Kinski, Klaus. Wild, the hunchback, in FAFDM. German actor of striking appearance who often channeled insanity. Best known for his roles in five feature films of Werner Herzog: Aguirre, the Wrath of God; Nosferatu, Phantom der Nacht; Woyzeck; Fitzcaraldo; and Cobra Verde. After the actor's death, Herzog made a documentary about him, My Best Fiend.

Knox, Mickey (1921-2013). Born Abraham Knox. Supplied English dialogue for FAFDM and GBU. Wrote an interesting memoir, The Good, the Bad and the Dolce Vita: The Adventures of an Actor in Hollywood, Paris and Rome.

Koch, Marianne
. Marisol in FoD. German actress in many European films of the 50s, 60s, and 70s.

Krupp, Mara
. Mary in FAFDM.

Kubrick, Stanley. Spaghetti director wannabe. When adapting Barry Lyndon, Kubrick rewrote it so there’d be an extra duel at the end.

Kurosawa, Akira
. Japanese film director who made Yojimbo, the basis for FOD. SL appropriated elements of Kurosawa's style into his own, notably the use of long build ups to duels that then finish quickly. The convention of characters not being able to see things immediately off camera but only after those things have entered the frame, much in evidence in GBU, may have also come from Kurosawa (see examples in The Hidden Fortress).

La Almadraba de Monteleva, near San Jose
.

Ladd Company, Hollywood. American distributor of OUATIA. When SL did not meet the target length he had contracted for (165 minutes), the Ladd Company ordered the assembly of the infamous 144 minute "chronological" cut which eliminated the flashback structure.

Landis, John. Stuntman on OUATITW, later the American director of Animal House, Blues Brothers, etc.

Lardani, Iginio ("Gigi")(aka Luigi Lardani, Eugenio Lardani). Mysterious title designer and animator who worked on the Dollars pictures and a few other SWs, including Face to Face, Tepepa, and Run, Man, Run. Title design was something of a sideline, however; he began in the Italian film industry designing posters, later working as an editor of film trailers up until his death in 1986. Frayling mistakenly gives his last name as "Lardini." Further info and examples of his work are here: http://www.watchthetitles.com/designers/Iginio_Lardani And here: http://www.artofthetitle.com/feature/a-fistful-of-titles-the-westerns-of-iginio/

Last Days of Pompeii (1960). A peplum credited to Mario Bonnard, on which SL was the assistant director. Because Bonnard got sick on the first day of shooting, it is widely supposed that the film was in fact directed by Leone.

The Last Sunset
(film). Western starring Kirk Douglas and Rock Hudson who square off for a duel at the end. Some feel that this was the model for the showdown between Harmonica and Frank at the end of OUATITW.

Lawrence of Arabia
(David Lean). Panoramic film famous for its exotic locations, including Jordan and Morocco. Most of it was shot in Spain, however, including several scenes in Almeria. For an oasis scene Lean had water and some palm trees brought in. The palm trees seeded and remained, thus the site became known as L'Oasis and was featured in a number of subsequent SWs (it appears in FAFDM--it is the place Indio's men rendezvous after the Santa Fe bank job).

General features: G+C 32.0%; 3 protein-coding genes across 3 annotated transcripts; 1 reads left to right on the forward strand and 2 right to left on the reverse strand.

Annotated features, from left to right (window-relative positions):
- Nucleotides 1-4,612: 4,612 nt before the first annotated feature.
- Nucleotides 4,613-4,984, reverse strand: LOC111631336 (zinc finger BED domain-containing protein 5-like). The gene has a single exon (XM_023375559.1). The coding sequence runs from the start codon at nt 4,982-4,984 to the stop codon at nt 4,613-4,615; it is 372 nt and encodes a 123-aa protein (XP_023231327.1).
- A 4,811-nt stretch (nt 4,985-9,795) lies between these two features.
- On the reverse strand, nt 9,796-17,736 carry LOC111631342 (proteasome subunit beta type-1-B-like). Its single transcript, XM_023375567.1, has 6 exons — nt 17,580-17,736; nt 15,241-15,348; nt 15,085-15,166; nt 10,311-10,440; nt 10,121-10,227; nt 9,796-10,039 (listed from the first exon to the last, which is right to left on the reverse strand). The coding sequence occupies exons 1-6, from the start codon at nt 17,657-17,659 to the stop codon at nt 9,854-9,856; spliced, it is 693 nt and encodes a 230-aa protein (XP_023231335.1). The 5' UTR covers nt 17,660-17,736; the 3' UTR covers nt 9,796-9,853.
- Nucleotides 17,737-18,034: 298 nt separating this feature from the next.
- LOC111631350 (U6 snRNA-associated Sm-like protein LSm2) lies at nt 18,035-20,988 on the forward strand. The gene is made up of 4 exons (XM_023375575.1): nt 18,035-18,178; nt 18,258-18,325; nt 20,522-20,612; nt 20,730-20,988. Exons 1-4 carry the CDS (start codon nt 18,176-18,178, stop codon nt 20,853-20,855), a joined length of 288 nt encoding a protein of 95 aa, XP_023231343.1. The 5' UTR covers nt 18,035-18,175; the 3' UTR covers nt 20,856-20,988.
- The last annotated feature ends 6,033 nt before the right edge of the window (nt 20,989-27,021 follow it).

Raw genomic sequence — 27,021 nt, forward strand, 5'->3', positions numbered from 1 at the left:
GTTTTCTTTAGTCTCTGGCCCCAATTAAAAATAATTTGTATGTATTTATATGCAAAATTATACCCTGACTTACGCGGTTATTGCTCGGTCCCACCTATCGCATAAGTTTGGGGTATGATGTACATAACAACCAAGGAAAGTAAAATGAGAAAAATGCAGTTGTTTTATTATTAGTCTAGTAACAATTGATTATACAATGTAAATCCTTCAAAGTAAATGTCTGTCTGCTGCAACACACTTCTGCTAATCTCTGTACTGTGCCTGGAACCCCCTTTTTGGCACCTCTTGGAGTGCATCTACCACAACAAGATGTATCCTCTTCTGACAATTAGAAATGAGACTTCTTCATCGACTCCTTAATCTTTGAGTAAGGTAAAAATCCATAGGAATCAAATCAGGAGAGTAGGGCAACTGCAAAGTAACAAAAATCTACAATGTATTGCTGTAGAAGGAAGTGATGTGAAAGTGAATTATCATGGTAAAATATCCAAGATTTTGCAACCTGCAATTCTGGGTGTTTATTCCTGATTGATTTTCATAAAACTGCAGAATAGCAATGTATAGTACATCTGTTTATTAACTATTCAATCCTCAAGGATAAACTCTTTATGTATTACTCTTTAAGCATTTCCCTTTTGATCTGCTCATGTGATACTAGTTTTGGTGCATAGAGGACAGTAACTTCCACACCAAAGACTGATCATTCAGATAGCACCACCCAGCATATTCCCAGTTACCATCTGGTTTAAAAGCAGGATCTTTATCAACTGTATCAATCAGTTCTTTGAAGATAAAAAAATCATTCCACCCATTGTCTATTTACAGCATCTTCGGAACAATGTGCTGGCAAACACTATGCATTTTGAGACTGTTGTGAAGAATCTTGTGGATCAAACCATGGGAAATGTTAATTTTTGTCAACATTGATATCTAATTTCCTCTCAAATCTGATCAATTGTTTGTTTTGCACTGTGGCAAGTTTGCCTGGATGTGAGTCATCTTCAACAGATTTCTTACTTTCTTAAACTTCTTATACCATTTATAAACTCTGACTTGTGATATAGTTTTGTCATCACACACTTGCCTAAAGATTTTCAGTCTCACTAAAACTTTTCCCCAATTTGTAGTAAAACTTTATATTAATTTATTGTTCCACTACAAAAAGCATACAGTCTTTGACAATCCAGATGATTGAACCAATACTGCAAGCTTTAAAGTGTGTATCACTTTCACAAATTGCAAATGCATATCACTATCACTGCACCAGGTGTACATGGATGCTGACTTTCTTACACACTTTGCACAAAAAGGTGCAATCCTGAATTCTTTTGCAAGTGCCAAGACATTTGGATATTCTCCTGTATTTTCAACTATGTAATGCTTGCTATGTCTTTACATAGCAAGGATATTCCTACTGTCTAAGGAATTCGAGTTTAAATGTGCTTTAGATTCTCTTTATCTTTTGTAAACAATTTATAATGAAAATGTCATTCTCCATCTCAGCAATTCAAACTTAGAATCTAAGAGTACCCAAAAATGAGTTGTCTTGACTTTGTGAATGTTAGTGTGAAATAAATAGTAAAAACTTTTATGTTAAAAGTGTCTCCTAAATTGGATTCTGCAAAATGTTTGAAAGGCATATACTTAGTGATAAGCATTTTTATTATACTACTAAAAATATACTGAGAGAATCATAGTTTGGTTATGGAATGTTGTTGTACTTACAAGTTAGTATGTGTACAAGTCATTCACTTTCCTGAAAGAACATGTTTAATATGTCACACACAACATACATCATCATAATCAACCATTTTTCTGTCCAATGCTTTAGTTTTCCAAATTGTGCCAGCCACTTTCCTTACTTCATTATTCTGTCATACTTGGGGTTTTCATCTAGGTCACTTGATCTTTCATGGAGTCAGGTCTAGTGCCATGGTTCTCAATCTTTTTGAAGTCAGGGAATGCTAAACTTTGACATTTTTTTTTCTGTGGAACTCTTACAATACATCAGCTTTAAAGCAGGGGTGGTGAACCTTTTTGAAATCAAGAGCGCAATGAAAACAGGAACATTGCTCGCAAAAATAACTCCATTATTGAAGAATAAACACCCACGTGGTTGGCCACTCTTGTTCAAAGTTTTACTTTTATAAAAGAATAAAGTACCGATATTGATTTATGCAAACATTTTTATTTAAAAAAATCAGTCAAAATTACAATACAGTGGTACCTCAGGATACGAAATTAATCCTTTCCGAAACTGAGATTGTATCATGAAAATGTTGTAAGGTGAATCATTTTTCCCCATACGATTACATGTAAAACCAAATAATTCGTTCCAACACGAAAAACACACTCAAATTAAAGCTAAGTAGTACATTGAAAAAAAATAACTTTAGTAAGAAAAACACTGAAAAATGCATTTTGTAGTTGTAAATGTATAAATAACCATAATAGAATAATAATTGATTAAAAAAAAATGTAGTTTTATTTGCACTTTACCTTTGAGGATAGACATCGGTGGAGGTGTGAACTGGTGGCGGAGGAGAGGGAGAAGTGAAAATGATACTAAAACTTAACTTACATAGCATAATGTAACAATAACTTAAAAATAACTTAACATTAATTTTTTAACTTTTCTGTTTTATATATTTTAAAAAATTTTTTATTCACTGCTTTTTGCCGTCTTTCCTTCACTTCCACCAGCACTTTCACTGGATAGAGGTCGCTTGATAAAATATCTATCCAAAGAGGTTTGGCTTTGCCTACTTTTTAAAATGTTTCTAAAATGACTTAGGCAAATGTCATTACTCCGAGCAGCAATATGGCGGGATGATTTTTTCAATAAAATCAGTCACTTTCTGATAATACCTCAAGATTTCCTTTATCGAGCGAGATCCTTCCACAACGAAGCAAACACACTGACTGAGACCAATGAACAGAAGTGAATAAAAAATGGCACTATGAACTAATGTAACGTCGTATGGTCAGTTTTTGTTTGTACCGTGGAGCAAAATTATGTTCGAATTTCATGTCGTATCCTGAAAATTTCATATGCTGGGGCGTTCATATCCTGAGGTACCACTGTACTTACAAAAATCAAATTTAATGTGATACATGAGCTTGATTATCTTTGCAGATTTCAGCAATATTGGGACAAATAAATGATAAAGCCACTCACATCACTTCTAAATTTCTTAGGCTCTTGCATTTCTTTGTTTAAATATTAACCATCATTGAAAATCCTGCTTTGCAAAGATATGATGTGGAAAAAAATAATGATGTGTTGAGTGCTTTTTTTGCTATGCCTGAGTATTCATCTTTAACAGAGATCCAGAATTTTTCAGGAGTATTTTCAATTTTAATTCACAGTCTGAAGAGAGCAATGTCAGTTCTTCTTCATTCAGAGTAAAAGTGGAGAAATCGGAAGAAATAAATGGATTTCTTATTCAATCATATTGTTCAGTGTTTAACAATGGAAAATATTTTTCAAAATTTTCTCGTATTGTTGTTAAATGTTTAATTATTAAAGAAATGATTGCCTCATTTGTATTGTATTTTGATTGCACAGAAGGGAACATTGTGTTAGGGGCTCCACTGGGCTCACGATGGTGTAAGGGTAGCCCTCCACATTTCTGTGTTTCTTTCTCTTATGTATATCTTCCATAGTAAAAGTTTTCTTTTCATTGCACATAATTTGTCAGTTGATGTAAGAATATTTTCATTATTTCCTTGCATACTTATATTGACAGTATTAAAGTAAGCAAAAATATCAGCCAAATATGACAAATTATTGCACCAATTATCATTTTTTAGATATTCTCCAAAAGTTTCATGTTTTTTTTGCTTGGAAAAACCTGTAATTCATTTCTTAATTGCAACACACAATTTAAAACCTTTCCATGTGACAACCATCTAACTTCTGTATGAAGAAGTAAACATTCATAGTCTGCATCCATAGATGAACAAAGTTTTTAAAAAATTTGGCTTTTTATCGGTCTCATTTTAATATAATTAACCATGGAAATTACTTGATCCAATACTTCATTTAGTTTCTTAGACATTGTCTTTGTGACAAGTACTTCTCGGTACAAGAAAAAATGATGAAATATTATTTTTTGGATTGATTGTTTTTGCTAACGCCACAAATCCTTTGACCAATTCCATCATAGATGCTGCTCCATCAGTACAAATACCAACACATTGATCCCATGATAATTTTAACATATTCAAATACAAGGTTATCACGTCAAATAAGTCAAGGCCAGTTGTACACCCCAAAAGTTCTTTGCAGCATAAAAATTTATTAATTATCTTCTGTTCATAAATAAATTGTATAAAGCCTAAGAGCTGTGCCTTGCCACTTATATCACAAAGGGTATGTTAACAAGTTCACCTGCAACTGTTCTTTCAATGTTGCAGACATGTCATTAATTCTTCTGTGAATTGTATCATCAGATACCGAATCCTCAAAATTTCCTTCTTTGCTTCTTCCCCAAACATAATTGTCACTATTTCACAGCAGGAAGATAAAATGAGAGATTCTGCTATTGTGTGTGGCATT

Leningrad
. A film project left uncompleted at the time of Leone’s death.

Leone, Carla
. Mrs. Sergio Leone. Claims to have added the words "Sean, Sean, Sean" to Morricone's DYS theme.

Leone, Francesca. Sergio's talented and beautiful daughter. As a child she sometimes appeared in her father's films. In FAFDM she's the infant murdered with her mother by Indio's gang as part of a revenge killing, and in OUATIA she's the date of Secretary Bailey's son during the Long Island party sequence. She is now a successful painter.

Leone, Sergio. (3 Jan 1929-30 Apr 1989). Italian film director who was born, lived and died in Rome. Son of silent film director Roberto Roberti (Vincenzo Leone) and actress Bice Waleran, SL entered the film industry in 1946 as a director's assistant.  Later promoted to director, he eventually also became a film producer. As a director he is credited with seven films.

The Leopard/Il Gattopardo
(Luchino Visconti). A monumental influence on cinema and the chief inspiration for many of Carlo Simi’s set designs. Both Paulo Stoppa and Claudia Cardinale, who appear in OUATITW, are Il Gattopardo alumni, as is Mario Girotti, who would later become Terrence Hill.

Lewis, James. The author of the DYS novelization. The book contains many scenes not in the finished film. http://www.fistful-of-leone.com/forums/index.php?topic=11519.0

L’Oasis, near Tabernas, Spain. Location used for the scene where Indio’s gang tries in vain to open the safe after the El Paso bank job. According to Frayling, the palm trees there are not native, but were accidentally seeded by the props department of a film production crew when they imported trees for the Oasis scene in Lawrence of Arabia.

Lorenzon, Livio. Baker in GBU.

Los Albaricoques, Sierra de Gatta, Spain. Agua Caliente in FAFDM.

Lowell, Mark. Supplied dialogue for the English version of AFOD.

Lozano, Margarita. Consuelo Baxter in AFOD.

Lukschy, Wolfgang. John Baxter in AFOD.

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« Reply #10 on: July 02, 2007, 10:42:59 PM »

McGovern, Elizabeth. Adult Deborah in OUATIA. http://www.imdb.com/name/nm0001527/

The Magnificent Seven (John Sturges). The most famous American Western of the 60s (with the most recognizable Western score ever), based on Kurosawa's Seven Samurai. It proved a considerable influence on Leone's Westerns. Eli Wallach played the villain, Calvera, a role that prefigured his later turn as Tuco (both characters wear the same rings). Interestingly, two other Mag7 alumni appeared in Leone films: Charles Bronson (OUATITW) and James Coburn (DYS). As early as AFOD, SL considered both Bronson and Coburn for the part of Joe (Bronson turned the offer down, Coburn wanted too much for the role).

Il Magnifico Straniero/The Magnificent Stranger The working title for A Fistful of Dollars.